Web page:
Photograph copyright (Germany)
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In Germany, photo rights or "Bildrechte" are the copyrights that are attached to the "author" of the photograph and are specified in the "Law for Copyright and similar Protection" ("Gesetz über Urheberrecht und verwandte Schutzrechte"). These rights deal with rights of reproduction, distribution, modification, attribution, and prohibitions against illegal modification or reproduction. The ownership rights of a picture are treated under the broader "art copyright laws". Furthermore, if a museum or gallery owns a work of art or a photograph, they are permitted to make their own stipulations as to the selling of illustrations and reproductions of their property. This relates to the German legal concept of the right of owner to undisturbed possession. Wolf Vostell said: "Copyrights are like human rights".
Periods of protection
According to § 72 Abs. 3 UrhG, copyrights for most photographs and pictures expire fifty years after their first publication. If the picture is not published for a period of 50 years after production of the photograph, then the protection ends. As long as the work appears at least once in that period, the period of protection is extended until 50 years after its first publication. For example, if a photo is taken in the year 2000 but is not published until 2049, the protection will be extended until 2099.
Photographic works (Lichtbildwerke)
Initially, family, vacation, and other photographs taken spontaneously by individuals and not necessarily intended for publication were not treated as "photographs" for the purposes of copyright. Today, these are termed "photographic works" and are protected by copyright provided that they are the author's "own intellectual creations" (§ 2 UrhG). The copyright of a "photographic work" expires seventy years after the author's death (§2 64 UrhG).
Photos as documents of contemporary history
European Union law eliminated the concept of "historical photos" on 1 July 1995.
Protection of reproductions
As in most countries, to reproduce a copyright protected photo, the permission of the copyright owner must be obtained, and in some cases royalties paid. The law on reproduction of public domain images varies with the type of material.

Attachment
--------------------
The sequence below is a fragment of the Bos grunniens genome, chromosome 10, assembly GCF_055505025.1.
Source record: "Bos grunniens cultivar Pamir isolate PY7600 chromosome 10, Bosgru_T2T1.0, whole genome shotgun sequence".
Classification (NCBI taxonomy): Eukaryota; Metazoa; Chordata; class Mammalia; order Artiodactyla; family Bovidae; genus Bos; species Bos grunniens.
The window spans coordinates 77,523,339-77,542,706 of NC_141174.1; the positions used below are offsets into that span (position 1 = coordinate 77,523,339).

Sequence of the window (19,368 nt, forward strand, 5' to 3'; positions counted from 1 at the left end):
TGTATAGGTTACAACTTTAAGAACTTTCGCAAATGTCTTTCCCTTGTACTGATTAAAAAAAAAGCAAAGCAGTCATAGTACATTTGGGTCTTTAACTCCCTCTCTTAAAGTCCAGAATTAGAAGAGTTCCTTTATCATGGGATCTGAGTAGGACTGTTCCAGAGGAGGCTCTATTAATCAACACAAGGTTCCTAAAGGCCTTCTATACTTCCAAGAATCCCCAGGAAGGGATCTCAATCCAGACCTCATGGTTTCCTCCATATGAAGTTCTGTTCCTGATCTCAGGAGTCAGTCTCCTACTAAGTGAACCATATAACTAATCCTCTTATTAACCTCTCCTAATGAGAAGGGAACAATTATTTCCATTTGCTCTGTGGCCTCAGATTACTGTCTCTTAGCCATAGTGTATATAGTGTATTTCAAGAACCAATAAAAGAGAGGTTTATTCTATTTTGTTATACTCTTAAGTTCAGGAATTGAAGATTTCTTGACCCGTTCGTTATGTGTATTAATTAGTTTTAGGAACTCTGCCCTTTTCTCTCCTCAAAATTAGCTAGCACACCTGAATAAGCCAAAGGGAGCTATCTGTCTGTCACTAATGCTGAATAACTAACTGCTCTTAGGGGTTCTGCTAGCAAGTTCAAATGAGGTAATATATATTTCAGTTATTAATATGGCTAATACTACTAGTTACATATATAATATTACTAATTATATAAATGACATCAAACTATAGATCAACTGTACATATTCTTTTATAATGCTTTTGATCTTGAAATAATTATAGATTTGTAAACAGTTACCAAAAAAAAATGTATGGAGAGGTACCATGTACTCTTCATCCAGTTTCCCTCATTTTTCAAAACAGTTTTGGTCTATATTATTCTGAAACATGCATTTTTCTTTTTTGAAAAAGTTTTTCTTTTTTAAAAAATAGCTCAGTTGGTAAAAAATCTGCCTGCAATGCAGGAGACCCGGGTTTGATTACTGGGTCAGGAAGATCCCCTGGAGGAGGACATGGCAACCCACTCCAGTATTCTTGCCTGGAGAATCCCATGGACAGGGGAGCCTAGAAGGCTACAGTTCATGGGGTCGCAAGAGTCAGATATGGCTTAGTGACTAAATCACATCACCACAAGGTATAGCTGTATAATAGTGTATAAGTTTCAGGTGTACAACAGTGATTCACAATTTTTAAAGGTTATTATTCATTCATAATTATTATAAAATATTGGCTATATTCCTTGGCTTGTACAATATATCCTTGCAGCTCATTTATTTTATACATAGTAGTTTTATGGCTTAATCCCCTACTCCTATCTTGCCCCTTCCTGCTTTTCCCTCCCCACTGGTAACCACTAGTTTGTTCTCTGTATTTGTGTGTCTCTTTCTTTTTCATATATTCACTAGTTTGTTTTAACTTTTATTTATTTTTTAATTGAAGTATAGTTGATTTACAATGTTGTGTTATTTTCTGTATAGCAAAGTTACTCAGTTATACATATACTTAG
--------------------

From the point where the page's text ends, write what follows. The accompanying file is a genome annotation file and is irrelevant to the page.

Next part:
It is generally agreed that a mechanical copy, e.g. a photocopy), by digitizing (as with a scanner) as well as the reproduction of public-domain typographic originals (books, documents, etc.) and photos of public-domain originals (a picture from a picture) do not create a claim of ownership. In 1989, the then West German Bundesgerichtshof (supreme court) judged that identical reproductions, as described above, cannot be protected by copyright.
The Oberlandesgericht Düsseldorf decided in 1996 that photographic reproductions, issued as postcards showing the works of Joseph Beuys, were not to be used as templates for digitization. Photographing two-dimensional templates in itself does not constitute an "artistic work", but sound and specialist methods used to do so does. A protective period due to § 72 UrhG for up to 50 years after the first publishing was issued.
This decision contradicted the opinion of the Supreme Court, which was affirmed again in 2000 in a judgement of 7 December 2000, Telefonkarte (calling card), (Az. I ZR 146/98):
- "[...] Independently thereof the picture, for which the plaintiff claims the protection of § 72 UrhG , would have to be more its than a bare technical reproduction of an existing graphics. Because the technical reproduction procedure alone does not justify a photo protection (see BGH, judgement from 8 November 1989 - I ZR 14/88, GRUR 1990, 669, 673 - Bible reproduction, m.w. N.; Schricker/Vogel, copyright, 2. Aufl., § 72 UrhG Rdn. 22). Rather a minimum of personal mental performance is necessary, which is to be denied if a photo or a similarly manufactured product is not any more than the bare technical reproduction of an existing representation."
In the United States, a Federal court decided, in its 1999 case Bridgeman Art Library vs. Corel Corporation, that original, faithful photographs of paintings were not copyrightable, since the originality is missing. (United States District Court for the Southern District of New York, 18 February 1999). The software producer Corel Corp. had used slides of the Bridgeman Art Library for the picture collection of its own CD-ROM.
If a raw photograph and/or reproduction of a public-domain original is published in a book, then the predominant jurisdiction assumes this illustration can be reproduced at will, without agreement of the photographer and the publishing house.
The photography of three-dimensional motifs always creates a photo (or sometimes also a photo work), which is protected under copyright law. This derives from the creative process, as the photographer must select a location, lighting, etc...
The revised Bern agreement copyright applies (RBUe) (BGBl. 1973 II S. 1071, 1985 II S. 81), originally the Bernese agreement, to the protection of works of literature and art from 9 September 1886. The agreement requires generally at least a 50-year period of protection for works from the death of the author, as well as at least 25 years for photographic works (art. 7 Abs. 4 RBUe) as a minimum standard for the national legislation. This applies to publications of a German work outside of Germany.
Beyond that there is the international copyright agreement from 6 September 1952 (BGBl. part of II/1955, S. 101 FF.) revised on 24 July 1971 in Paris (BGBl. part of II/1973, S. 1111 FF). This is enforceable through INTERPOL.